Death in itself is not tragic for every individual must die sooner or later
The only relevant question is to what extent the individual when alive participates in eternity.
Lays of Ancient Rome is a collection of narrative poems, or lays, by Thomas Babington Macaulay. Four of these recount heroic episodes from early Roman history with strong dramatic and tragic themes, giving the collection its name. Macaulay also included two poems inspired by recent history: Ivry (1824) and The Armada (1832)
The first poem, Horatius, describes how Publius Horatius and two companions, Spurius Lartius and Titus Herminius, hold the Sublician bridge, the only span crossing the Tiber at Rome, against the Etruscan army of Lars Porsena, King of Clusium. The three heroes are willing to die in order to prevent the enemy from crossing the bridge, and sacking the otherwise ill-defended city. While the trio close with the front ranks of the Etruscans, Roman engineers hurriedly work to demolish the bridge, leaving their enemies on the far side of the swollen river.
This poem contains the often-quoted lines:
Then out spake brave Horatius,
The Captain of the Gate:
“To every man upon this earth
Death cometh soon or late.
And how can man die better
Than facing fearful odds,
For the ashes of his fathers,
And the temples of his Gods.”
Haul down the bridge, Sir Consul,
With all the speed ye may;
I, with two more to help me,
Will hold the foe in play.
In yon strait path a thousand
May well be stopped by three.
Now, who will stand on either hand,
And keep the bridge with me?
As the span becomes unstable, Horatius urges Lartius and Herminius to retreat, while he fights on alone. His companions regain the Roman side before the bridge begins to collapse, but Horatius can no longer cross to safety, and therefore leaps into the river, still fully armored. Macaulay writes,
No sound of joy or sorrow
Was heard from either bank;
But friends and foes in dumb surprise,
With parted lips and straining eyes,
Stood gazing where he sank:
And when above the surges
They saw his crest appear,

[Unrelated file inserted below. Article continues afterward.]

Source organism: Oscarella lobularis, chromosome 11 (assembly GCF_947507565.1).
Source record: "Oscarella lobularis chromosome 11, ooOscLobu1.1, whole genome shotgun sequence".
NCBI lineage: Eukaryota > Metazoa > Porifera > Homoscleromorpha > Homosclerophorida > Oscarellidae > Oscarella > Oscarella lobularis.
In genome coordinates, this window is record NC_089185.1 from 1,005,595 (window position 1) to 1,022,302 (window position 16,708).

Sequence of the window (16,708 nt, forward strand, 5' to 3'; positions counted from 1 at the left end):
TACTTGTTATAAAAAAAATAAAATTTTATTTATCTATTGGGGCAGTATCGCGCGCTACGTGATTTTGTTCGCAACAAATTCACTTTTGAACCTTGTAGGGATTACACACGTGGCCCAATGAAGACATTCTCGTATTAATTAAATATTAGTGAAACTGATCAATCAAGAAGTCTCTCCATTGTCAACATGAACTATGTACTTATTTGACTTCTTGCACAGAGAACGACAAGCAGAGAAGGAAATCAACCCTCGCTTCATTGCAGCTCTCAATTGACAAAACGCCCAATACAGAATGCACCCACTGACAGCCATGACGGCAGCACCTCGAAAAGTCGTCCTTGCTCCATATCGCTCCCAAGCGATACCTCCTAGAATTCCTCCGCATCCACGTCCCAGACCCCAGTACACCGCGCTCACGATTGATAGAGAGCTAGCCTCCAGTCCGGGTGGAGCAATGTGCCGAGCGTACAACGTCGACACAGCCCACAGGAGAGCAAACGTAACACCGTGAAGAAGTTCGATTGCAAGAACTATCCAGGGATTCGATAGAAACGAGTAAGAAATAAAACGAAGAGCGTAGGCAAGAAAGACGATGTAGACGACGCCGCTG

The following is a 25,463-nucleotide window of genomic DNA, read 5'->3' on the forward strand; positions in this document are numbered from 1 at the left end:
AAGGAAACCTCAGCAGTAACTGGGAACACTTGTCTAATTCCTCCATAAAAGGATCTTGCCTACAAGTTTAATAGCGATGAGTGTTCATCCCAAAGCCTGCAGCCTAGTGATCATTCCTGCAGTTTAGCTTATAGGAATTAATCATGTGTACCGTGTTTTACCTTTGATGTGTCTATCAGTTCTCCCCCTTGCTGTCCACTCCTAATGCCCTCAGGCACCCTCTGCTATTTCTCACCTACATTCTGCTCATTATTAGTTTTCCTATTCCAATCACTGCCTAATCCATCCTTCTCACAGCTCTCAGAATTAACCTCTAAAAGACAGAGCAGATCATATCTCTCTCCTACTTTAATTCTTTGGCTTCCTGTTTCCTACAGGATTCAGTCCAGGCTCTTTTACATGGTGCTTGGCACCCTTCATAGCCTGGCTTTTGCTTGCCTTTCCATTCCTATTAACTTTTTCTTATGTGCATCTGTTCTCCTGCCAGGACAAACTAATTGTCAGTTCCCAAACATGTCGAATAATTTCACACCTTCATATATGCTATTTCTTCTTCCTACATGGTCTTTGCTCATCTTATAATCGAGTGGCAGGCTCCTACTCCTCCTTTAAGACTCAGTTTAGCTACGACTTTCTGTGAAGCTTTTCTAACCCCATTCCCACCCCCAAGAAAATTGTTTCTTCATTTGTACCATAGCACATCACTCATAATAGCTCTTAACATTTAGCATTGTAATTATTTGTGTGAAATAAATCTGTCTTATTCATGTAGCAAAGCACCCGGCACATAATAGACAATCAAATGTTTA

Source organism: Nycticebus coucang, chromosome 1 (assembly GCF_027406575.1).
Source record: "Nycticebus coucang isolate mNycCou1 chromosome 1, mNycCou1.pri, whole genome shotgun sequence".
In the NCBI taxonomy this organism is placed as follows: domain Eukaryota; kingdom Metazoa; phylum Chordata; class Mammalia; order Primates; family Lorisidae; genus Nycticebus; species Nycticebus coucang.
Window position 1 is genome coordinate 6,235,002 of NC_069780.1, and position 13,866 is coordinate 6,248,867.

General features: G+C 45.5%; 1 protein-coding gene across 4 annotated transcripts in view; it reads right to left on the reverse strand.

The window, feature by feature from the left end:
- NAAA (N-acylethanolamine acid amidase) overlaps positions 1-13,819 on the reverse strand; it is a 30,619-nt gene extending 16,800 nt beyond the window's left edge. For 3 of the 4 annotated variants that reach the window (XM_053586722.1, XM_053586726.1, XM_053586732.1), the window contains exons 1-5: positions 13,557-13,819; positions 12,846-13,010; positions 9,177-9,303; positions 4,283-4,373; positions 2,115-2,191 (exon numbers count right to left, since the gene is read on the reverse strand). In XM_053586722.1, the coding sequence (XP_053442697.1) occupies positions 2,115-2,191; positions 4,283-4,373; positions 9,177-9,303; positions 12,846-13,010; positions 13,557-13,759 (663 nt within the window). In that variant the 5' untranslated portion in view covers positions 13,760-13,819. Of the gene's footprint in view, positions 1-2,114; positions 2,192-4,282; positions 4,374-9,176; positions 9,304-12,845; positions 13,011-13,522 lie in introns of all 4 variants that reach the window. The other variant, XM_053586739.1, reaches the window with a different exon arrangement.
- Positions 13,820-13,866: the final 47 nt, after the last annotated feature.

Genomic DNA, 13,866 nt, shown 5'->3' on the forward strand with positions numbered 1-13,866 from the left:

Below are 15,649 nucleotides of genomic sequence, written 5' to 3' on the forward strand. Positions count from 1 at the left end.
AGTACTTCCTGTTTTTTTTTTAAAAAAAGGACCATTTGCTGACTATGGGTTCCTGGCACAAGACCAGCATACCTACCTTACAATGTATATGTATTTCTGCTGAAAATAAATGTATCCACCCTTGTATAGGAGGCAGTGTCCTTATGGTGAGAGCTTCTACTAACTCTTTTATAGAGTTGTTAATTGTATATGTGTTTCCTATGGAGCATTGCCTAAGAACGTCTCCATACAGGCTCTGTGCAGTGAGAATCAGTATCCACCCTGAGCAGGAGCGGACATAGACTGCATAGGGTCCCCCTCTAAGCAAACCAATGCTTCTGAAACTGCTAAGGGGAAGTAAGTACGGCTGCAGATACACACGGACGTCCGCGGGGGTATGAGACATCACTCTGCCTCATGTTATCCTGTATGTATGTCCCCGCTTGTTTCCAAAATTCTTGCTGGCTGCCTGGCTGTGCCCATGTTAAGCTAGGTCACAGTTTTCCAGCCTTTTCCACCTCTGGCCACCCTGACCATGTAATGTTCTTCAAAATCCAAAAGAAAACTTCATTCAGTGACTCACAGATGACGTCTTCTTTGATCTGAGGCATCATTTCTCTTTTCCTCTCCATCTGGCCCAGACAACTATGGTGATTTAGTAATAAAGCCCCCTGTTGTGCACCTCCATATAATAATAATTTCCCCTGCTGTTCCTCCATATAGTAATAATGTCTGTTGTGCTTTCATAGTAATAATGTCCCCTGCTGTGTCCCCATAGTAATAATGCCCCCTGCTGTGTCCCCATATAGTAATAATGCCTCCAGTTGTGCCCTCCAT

All Rome sent forth a rapturous cry,
And even the ranks of Tuscany
Could scarce forbear to cheer.
He reaches the Roman shore, is richly rewarded, and gains mythic status by his act of bravery:
With weeping and with laughter
Still is the story told,
How well Horatius kept the bridge
In the brave days of old.
When we look to the world with an aspect of Judaism, we say that that the only relevant question is to what extent the individual when alive participates in Jewish eternity. We just finished Shuvout where we read the book of Ruth. Naomi and Ruth bring forth the baby from Boaz that becomes the predecessor of King David.
Jewish history is what counts from an aspect of the Torah. And for this reason, the Torah was given on Mount Sinai- a desert- because if the Torah had been given on Mount Moriah in Jerusalem, it might have been thought that the non-Jews have no place in the Torah. Rav Shimon ben Elazar maintains in the future (the days of the Messiah) “everyone will return to the true religion” Let us learn from the Jewish ways, let us walk in the Jewish paths, for from Zion will go forth Torah and the word of G-d from Jerusalem to the entire world.
Speaking of death
A New Aliyah Pitch
A local Aliyah ambassador from the Israeli government was noticing that the response to his usual “pitch” about moving to Israel was having limited effect so he decided to change tactics.
“Instead of talking about Israel today, I am going to talk about nutrition and health.” Said the Aliyah representative. “Here is a summary of the latest medical findings:
The Japanese eat very little fat and suffer fewer heart attacks than do the British or Americans.
The French eat a lot of fat and also suffer fewer heart attacks than the British or Americans.
The Japanese drink very little red wine and suffer fewer heart attacks than the British or Americans.
The Italians drink excessive amounts of red wine and also suffer fewer heart attacks than the British or Americans.
The Germans drink a lot of beer and eat lots of sausages and fats and suffer fewer heart attacks than the British or Americans.
My conclusion: Eat and drink what you like. Move to Israel and learn to speak Hebrew. Speaking English is apparently what kills you.